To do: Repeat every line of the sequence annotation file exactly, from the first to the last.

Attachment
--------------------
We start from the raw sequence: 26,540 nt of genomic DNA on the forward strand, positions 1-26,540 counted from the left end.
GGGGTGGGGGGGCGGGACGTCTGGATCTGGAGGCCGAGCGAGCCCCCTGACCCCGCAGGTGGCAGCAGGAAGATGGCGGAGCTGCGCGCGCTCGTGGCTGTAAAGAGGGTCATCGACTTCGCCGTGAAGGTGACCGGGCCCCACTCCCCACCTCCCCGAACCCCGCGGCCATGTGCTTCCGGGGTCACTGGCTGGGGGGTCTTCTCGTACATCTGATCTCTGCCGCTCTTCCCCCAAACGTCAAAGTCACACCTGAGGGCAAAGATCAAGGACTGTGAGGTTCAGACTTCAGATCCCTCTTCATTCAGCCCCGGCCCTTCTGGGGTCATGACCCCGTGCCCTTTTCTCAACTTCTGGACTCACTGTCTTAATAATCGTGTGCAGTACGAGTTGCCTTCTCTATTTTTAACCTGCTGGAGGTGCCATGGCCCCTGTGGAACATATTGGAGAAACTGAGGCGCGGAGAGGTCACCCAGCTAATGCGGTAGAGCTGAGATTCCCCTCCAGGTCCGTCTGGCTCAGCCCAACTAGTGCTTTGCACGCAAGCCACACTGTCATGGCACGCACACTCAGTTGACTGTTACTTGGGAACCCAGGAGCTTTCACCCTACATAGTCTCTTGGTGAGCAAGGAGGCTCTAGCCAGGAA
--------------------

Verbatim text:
We start from the raw sequence: 26,540 nt of genomic DNA on the forward strand, positions 1-26,540 counted from the left end.
GGGGTGGGGGGGCGGGACGTCTGGATCTGGAGGCCGAGCGAGCCCCCTGACCCCGCAGGTGGCAGCAGGAAGATGGCGGAGCTGCGCGCGCTCGTGGCTGTAAAGAGGGTCATCGACTTCGCCGTGAAGGTGACCGGGCCCCACTCCCCACCTCCCCGAACCCCGCGGCCATGTGCTTCCGGGGTCACTGGCTGGGGGGTCTTCTCGTACATCTGATCTCTGCCGCTCTTCCCCCAAACGTCAAAGTCACACCTGAGGGCAAAGATCAAGGACTGTGAGGTTCAGACTTCAGATCCCTCTTCATTCAGCCCCGGCCCTTCTGGGGTCATGACCCCGTGCCCTTTTCTCAACTTCTGGACTCACTGTCTTAATAATCGTGTGCAGTACGAGTTGCCTTCTCTATTTTTAACCTGCTGGAGGTGCCATGGCCCCTGTGGAACATATTGGAGAAACTGAGGCGCGGAGAGGTCACCCAGCTAATGCGGTAGAGCTGAGATTCCCCTCCAGGTCCGTCTGGCTCAGCCCAACTAGTGCTTTGCACGCAAGCCACACTGTCATGGCACGCACACTCAGTTGACTGTTACTTGGGAACCCAGGAGCTTTCACCCTACATAGTCTCTTGGTGAGCAAGGAGGCTCTAGCCAGGAA